Life is a long, but hardly quiet river in "The Ister," in which a trip up the Danube gives way to an expansive journey of ideas about the evolution of Mankind and the development of Western civilization. Already a veteran of major festivals, "The Ister" deserves a shot at specialized theatrical bookings, though tube airings will likely be more plentiful.
Life is a long, but hardly quiet river in “The Ister,” in which a trip up the Danube gives way to an expansive journey of ideas about the evolution of Mankind and the development of Western civilization. Tyro helmers David Barison and Daniel Ross have sunk their teeth into a heady intellectual stew, and results are invigorating thanks to the filmmakers’ inspired linkage of images and ideas and commentaries from three of the world’s leading philosophers. Already a veteran of major festivals, “The Ister” deserves a shot at specialized theatrical bookings, though tube airings will likely be more plentiful.
Pic’s title derives from the ancient Greek name for the Danube, subsequently chosen by late-18th-century German poet Fridrich Holderlin as the title for his poem about the river.
In 1942, that poem became the basis of a lecture course delivered by Martin Heidegger at Germany’s Freiburg U., which in turn has been cited by Barison and Ross as the impetus for their film.
However, much as Heidegger declined to interpret Holderlin’s poetry for his students, so “The Ister” is a film driven more by the notion of exploration than explanation, with Heidegger’s voice ultimately but one in the film’s sometimes harmonious, sometimes cacophonous ideological chorus.
Starting at the Romanian mouth of the Danube, pic — some five years in the making — gradually winds its way along the nearly 3,000-kilometer path back to the river’s source, near Germany’s Black Forest. And at each step of the trek, Barison and Ross employ a who’s who of contemporary thinkers as tour guides.
Among them is “Technics and Time” author Bernard Stiegler, who engagingly recounts the story of Prometheus, with fire giving rise to the contentious marriage of man and technology. As we journey further upriver, into the bombed-out cities of the former Yugoslavia and the skeletal concentration camp at Mauthausen, “The Ister” sees fit to remind us of some of the more troubling achievements of technical-age man.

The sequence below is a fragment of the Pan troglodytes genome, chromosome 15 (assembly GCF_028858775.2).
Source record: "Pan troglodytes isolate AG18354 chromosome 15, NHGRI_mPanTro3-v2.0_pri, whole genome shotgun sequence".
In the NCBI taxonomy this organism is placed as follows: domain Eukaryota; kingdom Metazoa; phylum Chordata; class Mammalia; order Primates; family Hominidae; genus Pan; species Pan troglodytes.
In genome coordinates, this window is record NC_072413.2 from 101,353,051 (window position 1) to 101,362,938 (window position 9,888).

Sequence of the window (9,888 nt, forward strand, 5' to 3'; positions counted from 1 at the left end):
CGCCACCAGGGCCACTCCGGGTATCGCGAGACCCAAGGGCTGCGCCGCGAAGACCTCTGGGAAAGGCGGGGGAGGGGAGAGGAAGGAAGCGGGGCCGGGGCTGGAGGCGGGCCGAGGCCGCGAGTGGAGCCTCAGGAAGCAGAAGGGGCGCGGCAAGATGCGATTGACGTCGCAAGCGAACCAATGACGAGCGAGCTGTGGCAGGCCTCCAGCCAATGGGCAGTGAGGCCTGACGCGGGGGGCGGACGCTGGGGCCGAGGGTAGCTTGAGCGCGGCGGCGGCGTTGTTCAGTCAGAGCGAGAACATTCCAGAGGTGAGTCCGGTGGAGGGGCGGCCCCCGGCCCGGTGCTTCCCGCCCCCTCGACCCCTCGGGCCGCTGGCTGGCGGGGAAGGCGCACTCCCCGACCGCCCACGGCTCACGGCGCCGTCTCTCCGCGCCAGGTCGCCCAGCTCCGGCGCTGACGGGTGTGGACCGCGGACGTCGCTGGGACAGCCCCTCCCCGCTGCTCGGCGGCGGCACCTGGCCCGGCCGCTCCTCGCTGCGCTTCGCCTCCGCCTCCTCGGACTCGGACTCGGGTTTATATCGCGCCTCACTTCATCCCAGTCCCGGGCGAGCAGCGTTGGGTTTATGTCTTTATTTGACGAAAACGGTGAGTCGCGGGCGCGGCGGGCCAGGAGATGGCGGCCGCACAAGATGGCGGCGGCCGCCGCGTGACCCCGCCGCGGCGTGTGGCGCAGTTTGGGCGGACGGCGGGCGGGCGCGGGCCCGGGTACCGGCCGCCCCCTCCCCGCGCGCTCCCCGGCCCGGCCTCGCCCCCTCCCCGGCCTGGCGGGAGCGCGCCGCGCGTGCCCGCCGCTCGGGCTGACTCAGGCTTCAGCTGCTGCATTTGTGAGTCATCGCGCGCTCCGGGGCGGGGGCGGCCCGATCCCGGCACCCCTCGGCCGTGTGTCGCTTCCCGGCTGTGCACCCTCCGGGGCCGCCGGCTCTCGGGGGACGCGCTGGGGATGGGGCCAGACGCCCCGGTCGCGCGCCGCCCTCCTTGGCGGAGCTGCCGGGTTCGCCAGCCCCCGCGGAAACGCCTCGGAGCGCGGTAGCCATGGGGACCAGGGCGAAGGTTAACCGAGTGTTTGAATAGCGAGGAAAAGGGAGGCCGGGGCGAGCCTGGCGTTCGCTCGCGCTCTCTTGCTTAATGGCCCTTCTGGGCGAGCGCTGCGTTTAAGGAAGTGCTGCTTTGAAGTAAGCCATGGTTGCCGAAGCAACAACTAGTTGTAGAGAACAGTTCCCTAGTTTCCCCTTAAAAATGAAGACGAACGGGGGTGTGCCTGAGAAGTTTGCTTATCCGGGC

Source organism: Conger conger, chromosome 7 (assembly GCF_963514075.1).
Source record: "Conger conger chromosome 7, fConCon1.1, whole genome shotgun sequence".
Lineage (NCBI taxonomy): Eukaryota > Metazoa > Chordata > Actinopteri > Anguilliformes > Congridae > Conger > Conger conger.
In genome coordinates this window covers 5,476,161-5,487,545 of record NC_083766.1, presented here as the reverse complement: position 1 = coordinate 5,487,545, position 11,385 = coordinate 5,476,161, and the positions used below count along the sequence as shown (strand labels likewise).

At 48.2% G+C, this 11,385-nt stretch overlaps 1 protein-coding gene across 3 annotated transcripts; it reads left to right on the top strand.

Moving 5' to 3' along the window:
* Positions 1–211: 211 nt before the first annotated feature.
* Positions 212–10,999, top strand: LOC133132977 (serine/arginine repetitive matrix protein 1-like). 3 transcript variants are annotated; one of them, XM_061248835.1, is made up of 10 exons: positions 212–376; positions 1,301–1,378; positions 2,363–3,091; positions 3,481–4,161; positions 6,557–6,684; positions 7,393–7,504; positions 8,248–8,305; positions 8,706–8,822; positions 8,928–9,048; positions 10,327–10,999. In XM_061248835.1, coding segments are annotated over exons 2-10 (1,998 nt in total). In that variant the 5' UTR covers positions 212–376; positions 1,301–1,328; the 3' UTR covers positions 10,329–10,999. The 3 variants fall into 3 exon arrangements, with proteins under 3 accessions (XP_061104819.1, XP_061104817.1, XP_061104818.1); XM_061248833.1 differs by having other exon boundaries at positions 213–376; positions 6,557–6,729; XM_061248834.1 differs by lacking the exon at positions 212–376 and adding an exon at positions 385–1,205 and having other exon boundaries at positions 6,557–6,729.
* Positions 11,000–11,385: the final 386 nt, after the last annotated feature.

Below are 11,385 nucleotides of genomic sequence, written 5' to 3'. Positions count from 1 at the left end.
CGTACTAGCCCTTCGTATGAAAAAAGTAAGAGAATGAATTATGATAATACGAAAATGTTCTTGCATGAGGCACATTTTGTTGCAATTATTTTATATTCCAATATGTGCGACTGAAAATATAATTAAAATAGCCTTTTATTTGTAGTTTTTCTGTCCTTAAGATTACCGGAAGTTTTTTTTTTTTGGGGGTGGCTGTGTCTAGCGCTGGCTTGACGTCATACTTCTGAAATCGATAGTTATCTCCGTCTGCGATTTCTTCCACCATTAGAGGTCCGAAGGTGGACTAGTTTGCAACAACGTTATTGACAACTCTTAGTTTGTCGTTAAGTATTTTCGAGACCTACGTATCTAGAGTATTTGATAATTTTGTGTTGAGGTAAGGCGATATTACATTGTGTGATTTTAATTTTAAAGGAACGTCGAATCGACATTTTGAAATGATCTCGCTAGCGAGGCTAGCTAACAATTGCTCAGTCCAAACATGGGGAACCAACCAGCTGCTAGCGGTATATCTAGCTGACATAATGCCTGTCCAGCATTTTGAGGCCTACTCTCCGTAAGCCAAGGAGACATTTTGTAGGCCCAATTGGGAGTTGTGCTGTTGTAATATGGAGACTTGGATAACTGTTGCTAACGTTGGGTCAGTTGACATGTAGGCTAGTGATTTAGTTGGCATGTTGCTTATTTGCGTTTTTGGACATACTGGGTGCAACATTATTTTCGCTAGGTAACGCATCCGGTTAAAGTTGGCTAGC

Barison and Ross log considerable face time with Jacques Derrida associates Jean-Luc Nancy (whose autobiographical “L’Intrus” served as the inspiration for Claire Denis’ recent pic of the same name) and Philippe Lacoue-Labarthe, who collectively help further the pic’s discussion of the relationship between technology and politics, culminating in an explicit confrontation of Heidegger’s own infamous claim that mass human exterminations like the Holocaust are but an inevitable byproduct of industrialized agriculture.
In pic’s final stretch, controversial German filmmaker Hans-Jurgen Syberberg (the seven-hour “Our Hitler”) takes the reins, leading the filmmakers to the Danube’s source and beyond as he contemplates the difficulty by which art and artists attempt to represent history.
Presiding over such a philosophical feast — at which it is possible to gorge oneself yet leave feeling elated — Barison and Ross rightly minimize their own presence in the film. Instead, they focus their energies on pic’s impressive visual design, which wonderfully pairs images captured along the way (in crisp, color-saturated digital video) to ideas being discussed onscreen.
If it is possible for a film such as “The Ister” to have a star, it would have to be Stiegler, whose convulsive energy and tufts of mad-professor hair jutting out from his balding head lend pic a special energy whenever he’s onscreen (which is quite often). That, combined with the fact Stiegler began his career as an armed robber before turning to philosophy suggests he may be a subject worthy of his own film study somewhere down the road.